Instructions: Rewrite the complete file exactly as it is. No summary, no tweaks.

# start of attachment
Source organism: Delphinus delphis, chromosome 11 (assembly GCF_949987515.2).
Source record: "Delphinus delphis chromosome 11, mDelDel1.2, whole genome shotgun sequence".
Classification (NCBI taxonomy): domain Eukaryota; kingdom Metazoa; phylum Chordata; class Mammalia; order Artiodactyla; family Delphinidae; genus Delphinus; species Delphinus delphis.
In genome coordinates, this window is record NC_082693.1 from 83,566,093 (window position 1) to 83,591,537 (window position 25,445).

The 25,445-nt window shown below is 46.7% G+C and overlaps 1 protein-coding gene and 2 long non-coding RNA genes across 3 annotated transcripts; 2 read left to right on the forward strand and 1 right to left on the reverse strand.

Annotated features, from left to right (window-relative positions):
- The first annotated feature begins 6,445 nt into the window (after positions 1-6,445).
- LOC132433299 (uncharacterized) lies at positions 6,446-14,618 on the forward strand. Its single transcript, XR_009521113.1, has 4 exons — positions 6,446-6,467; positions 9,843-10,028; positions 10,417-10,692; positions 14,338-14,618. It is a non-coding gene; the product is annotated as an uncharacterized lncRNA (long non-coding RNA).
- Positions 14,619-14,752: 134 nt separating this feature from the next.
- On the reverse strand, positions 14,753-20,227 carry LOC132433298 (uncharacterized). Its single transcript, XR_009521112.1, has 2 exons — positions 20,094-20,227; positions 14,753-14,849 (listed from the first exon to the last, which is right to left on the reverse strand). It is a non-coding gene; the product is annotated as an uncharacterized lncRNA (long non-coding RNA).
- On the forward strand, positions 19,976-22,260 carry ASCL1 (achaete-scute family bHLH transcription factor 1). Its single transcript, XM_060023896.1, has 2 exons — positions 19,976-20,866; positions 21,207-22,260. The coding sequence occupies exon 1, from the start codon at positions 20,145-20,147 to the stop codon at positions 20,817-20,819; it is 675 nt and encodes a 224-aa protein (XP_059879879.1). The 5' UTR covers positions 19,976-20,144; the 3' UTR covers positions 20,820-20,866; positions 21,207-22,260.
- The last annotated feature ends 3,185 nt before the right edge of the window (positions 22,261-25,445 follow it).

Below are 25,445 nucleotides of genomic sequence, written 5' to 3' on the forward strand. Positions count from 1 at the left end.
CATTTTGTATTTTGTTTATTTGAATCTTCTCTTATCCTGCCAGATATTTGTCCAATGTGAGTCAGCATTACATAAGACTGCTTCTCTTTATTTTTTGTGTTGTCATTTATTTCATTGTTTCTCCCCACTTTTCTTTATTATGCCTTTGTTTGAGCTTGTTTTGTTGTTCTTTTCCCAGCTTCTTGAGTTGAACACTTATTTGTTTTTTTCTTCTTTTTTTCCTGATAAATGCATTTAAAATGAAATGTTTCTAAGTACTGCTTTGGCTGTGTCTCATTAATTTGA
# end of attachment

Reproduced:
Source organism: Delphinus delphis, chromosome 11 (assembly GCF_949987515.2).
Source record: "Delphinus delphis chromosome 11, mDelDel1.2, whole genome shotgun sequence".
Classification (NCBI taxonomy): domain Eukaryota; kingdom Metazoa; phylum Chordata; class Mammalia; order Artiodactyla; family Delphinidae; genus Delphinus; species Delphinus delphis.
In genome coordinates, this window is record NC_082693.1 from 83,566,093 (window position 1) to 83,591,537 (window position 25,445).

The 25,445-nt window shown below is 46.7% G+C and overlaps 1 protein-coding gene and 2 long non-coding RNA genes across 3 annotated transcripts; 2 read left to right on the forward strand and 1 right to left on the reverse strand.

Annotated features, from left to right (window-relative positions):
- The first annotated feature begins 6,445 nt into the window (after positions 1-6,445).
- LOC132433299 (uncharacterized) lies at positions 6,446-14,618 on the forward strand. Its single transcript, XR_009521113.1, has 4 exons — positions 6,446-6,467; positions 9,843-10,028; positions 10,417-10,692; positions 14,338-14,618. It is a non-coding gene; the product is annotated as an uncharacterized lncRNA (long non-coding RNA).
- Positions 14,619-14,752: 134 nt separating this feature from the next.
- On the reverse strand, positions 14,753-20,227 carry LOC132433298 (uncharacterized). Its single transcript, XR_009521112.1, has 2 exons — positions 20,094-20,227; positions 14,753-14,849 (listed from the first exon to the last, which is right to left on the reverse strand). It is a non-coding gene; the product is annotated as an uncharacterized lncRNA (long non-coding RNA).
- On the forward strand, positions 19,976-22,260 carry ASCL1 (achaete-scute family bHLH transcription factor 1). Its single transcript, XM_060023896.1, has 2 exons — positions 19,976-20,866; positions 21,207-22,260. The coding sequence occupies exon 1, from the start codon at positions 20,145-20,147 to the stop codon at positions 20,817-20,819; it is 675 nt and encodes a 224-aa protein (XP_059879879.1). The 5' UTR covers positions 19,976-20,144; the 3' UTR covers positions 20,820-20,866; positions 21,207-22,260.
- The last annotated feature ends 3,185 nt before the right edge of the window (positions 22,261-25,445 follow it).

Below are 25,445 nucleotides of genomic sequence, written 5' to 3' on the forward strand. Positions count from 1 at the left end.
CATTTTGTATTTTGTTTATTTGAATCTTCTCTTATCCTGCCAGATATTTGTCCAATGTGAGTCAGCATTACATAAGACTGCTTCTCTTTATTTTTTGTGTTGTCATTTATTTCATTGTTTCTCCCCACTTTTCTTTATTATGCCTTTGTTTGAGCTTGTTTTGTTGTTCTTTTCCCAGCTTCTTGAGTTGAACACTTATTTGTTTTTTTCTTCTTTTTTTCCTGATAAATGCATTTAAAATGAAATGTTTCTAAGTACTGCTTTGGCTGTGTCTCATTAATTTGA